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Scotbet warns Sturgeon of ‘make or break’ winter

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Scotland’s largest independent bookmaker, Scotbet, has urged Scotland’s First Minister, Nicola Sturgeon, to take action after the operator was denied business rates relief or small business grants during the novel coronavirus (Covid-19) lockdown.
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Scotbet chairman John Heaton has written to Scottish Finance Secretary Kate Forbes and the First Minister to request answers.

“It is simply no way to treat a Scottish business struggling to survive in the grip of a pandemic,” he said.

Heaton said the business was initially under the impression it would receive small business rates relief or grants, which he added were necessary to keep independent operators alive while shops were closed.

“Due to the Covid restrictions we were forced to close our shops for over three months in March,” he said. “At the time, small businesses throughout the UK were promised help in the form of small business grants and 12 months of business rates relief.

“It allowed many independent operators in England, which would otherwise have failed, to remain in business.”

However, he said that the decision to exclude betting shop chains from this relief has put Scotbet’s future and the jobs of its employees at risk.

“We have received nothing,” he said. “For reasons, so far not explained, independent betting shop chains were excluded. We are now receiving threats of court action for non-payment of rates for a period when we were not allowed to open. This is simply unfair.”

“We now face a very challenging future. Even now, revenue is significantly below pre-lockdown levels and the coming months could be make or break for many independent bookmakers. On behalf of our loyal and extremely hard working employees, I would urge the Scottish Government to do more to support the independent sector before it is too late.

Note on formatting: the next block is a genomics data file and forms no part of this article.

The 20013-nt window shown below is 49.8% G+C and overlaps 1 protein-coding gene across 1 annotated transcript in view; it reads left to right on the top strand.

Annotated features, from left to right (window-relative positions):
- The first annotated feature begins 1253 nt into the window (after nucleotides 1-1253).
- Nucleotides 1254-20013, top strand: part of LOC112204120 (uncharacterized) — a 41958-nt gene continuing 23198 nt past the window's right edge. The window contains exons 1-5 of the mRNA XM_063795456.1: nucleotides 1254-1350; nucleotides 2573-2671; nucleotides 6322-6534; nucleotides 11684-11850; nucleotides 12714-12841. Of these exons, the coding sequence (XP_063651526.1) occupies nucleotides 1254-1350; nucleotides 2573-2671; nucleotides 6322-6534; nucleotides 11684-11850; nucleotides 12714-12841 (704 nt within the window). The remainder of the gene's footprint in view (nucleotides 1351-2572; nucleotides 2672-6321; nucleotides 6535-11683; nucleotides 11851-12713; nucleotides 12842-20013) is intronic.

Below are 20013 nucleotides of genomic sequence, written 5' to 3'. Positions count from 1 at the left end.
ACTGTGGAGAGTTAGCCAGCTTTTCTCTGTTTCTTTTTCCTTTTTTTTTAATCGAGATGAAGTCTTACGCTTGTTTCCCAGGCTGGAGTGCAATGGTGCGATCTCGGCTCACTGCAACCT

Based in Loanhead in Midlothian, Scotbet was saved from closing in July 2019 following a management buy-out. Almost 130 jobs and 30 retail locations were saved.

Miles Briggs, Lothian Member of Scottish Parliament, and convener of the Cross Party Group on Horseracing at the Scottish Parliament described it as “baffling” that the betting industry had not been provided equivalent support to that given to businesses in other industries.

He said “Licensed responsible gambling provides entertainment to people throughout Scotland and the thousands of jobs related to the industry are no less valuable than in any other sector.”

“I have written to the Cabinet Secretary for Economy, Fair Work and Culture to ask why support has not yet been provided and I have called on Ministers to act immediately to support local jobs in communities across Scotland.”

Rank-owned Grosvenor Casinos, meanwhile, has launched a campaign encouraging customers to email the First Minister requesting that the Scottish government does not include casinos in its Level 2 lockdown measures.

“The Scottish casinos that we know and love are under threat, with hundreds of jobs and livelihoods now at serious risk,” it said. Its template message for customers to send argued that the restrictions “make no sense” and that “casinos are far safer than other venues permitted to reopen”.

In September, the chair of UK trade association the Betting and Gaming Council (BGC), Brigid Simmonds, called upon the Communities and Local Government Select Committee to place the needs of the retail betting industry at the centre of its inquiry into supporting high streets in the wake of the Covid-19 pandemic.

BGC warned the Scottish government in July that without business rates relief for the land-based sports betting sector, thousands of jobs would be put at risk.

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